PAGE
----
Wednesday, November 4, 2015
Another Brother from Another Planet
Reading some of the backlash to a black stormtrooper as one of the lead roles in Star Wars is not without its irony. Given that stormtroopers look like high-tech Klansmen, you have to think J.J. Abrams was having a little fun here, channeling Mel Brooks who dressed up his black sheriff in a Klan outfit in one of the great scenes in Blazing Saddles. But, Abrams was probably also trying to level the playing field a bit, as black characters are rarely seen in science fiction movies. I suppose this is one reason some "fans" are so upset. We get used to certain stereotypes and don't like to see them changed, even if the voice of Darth Vader was James Earl Jones.
For what ever reason, George Lucas chose to make Darth Vader white in the prequels, giving us the long sordid story of Anakin Skywalker, who would eventually fall prey to the dark side. This was a bit of a disappointment as far as I was concerned, as we already had Lando Calrissian, played by the dapper Billy Dee Williams, so why not have David Oyelowo or some other young black actor play the role. I guess it would have been too hard to explain how Anakin was Luke's father, even with three episodes.
For many years, black science fiction fans had to make do with Lt. Uhura. The reboots of Star Trek addressed this shortfall, casting Avery Brooks as Captain Benjamin Sisko in Deep Space Nine. There was even a Black Vulcan, played by Tim Russ, in Star Trek: Voyager. However, these characters are far and few between and don't strike the imagination as much Uhura (Nichelle Nichols) did.
A lot of folks were upset that Blade Runner had virtually no black characters, leading some critics to wonder if there was some kind of Black genocide or plague in the near future. There were no shortage of Asians, which appeared to have taken over LA, and Edward James Olmos played Gaff, one of the blade runners. So, it didn't lack completely for ethnic diversity.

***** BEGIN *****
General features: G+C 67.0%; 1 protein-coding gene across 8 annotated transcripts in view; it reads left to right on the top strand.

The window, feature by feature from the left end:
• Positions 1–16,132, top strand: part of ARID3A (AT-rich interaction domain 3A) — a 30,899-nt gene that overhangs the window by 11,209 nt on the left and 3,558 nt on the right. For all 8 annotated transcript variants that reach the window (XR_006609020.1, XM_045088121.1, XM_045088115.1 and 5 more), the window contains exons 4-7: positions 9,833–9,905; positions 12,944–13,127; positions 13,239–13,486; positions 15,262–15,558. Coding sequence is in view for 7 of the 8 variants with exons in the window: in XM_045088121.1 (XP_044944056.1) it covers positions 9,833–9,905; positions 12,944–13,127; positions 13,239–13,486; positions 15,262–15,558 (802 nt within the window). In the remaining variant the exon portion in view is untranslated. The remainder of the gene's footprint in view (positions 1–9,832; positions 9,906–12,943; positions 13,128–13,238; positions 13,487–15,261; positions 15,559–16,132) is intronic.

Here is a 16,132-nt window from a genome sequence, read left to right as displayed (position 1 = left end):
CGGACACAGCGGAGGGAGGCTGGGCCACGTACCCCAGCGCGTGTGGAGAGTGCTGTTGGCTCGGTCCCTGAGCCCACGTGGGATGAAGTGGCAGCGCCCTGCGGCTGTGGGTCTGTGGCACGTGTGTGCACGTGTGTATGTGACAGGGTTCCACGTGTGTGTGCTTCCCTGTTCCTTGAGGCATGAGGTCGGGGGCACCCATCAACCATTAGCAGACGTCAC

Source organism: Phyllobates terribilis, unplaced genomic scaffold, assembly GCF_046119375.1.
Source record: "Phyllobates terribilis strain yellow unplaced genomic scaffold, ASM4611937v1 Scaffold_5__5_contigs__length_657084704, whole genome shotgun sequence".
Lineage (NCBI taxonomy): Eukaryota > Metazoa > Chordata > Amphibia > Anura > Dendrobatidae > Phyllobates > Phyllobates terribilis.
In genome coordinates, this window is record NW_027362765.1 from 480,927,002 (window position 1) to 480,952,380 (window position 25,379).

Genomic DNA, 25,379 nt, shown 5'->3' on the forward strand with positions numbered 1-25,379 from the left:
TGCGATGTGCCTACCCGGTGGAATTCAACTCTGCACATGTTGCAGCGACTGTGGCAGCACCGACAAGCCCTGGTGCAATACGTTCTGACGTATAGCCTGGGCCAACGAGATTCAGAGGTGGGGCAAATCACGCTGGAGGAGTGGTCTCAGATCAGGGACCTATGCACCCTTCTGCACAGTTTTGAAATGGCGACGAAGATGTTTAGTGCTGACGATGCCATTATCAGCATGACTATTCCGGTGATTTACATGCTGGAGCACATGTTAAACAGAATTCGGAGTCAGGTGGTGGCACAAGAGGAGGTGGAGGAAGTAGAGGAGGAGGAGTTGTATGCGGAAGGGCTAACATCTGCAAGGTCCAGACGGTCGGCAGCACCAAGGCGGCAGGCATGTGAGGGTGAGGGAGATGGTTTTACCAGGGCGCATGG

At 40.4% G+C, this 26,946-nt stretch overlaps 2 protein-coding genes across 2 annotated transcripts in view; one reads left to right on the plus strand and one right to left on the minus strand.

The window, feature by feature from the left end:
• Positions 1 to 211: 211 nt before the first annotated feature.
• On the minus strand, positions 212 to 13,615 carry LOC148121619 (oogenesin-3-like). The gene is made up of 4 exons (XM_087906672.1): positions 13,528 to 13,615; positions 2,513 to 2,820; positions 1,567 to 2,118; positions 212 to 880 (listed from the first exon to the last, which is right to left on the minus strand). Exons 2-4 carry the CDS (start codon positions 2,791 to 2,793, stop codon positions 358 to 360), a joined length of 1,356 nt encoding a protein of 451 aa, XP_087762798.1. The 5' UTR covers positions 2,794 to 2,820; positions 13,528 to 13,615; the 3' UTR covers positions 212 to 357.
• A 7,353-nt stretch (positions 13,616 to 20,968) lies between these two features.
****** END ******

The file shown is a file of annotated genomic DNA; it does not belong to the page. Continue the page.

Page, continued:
John Sayles created perhaps the first lead for a black actor in a science fiction movie in The Brother From Another Planet. However, he seemed to be more influenced by Gordon Parks than science fiction films, as this movie owes a lot to the "blaxploitation" films of the early 70s.
Black science fiction is one of those sub-genres that doesn't get much mention. From my little bit of research, Samuel Delaney is probably the most famous writer still working today. He's won a slough of awards and would be interesting to read.
At one point, even W.E.B. DuBois tried his hand at science fiction in The Comet. Written in 1920, it foreshadowed the apocalyptic themes that would figure so heavily in the genre. What makes his story interesting is that only a black man and white woman survive the comet, an obvious statement on miscegenation. George Lucas take note.
So, why all the fuss over Stormtrooper Finn? Isn't there plenty of room for a character like this in today's science fiction? Sadly, some persons feel black sci-fi characters should remain sidekicks like Lando Calrissian, who ended up being frozen in "carbonite" for his treachery. For that matter, so did Hans Solo, but he lived to see another day. We never found out what happened to Lando. Maybe he is Finn's father? We can only wait and see.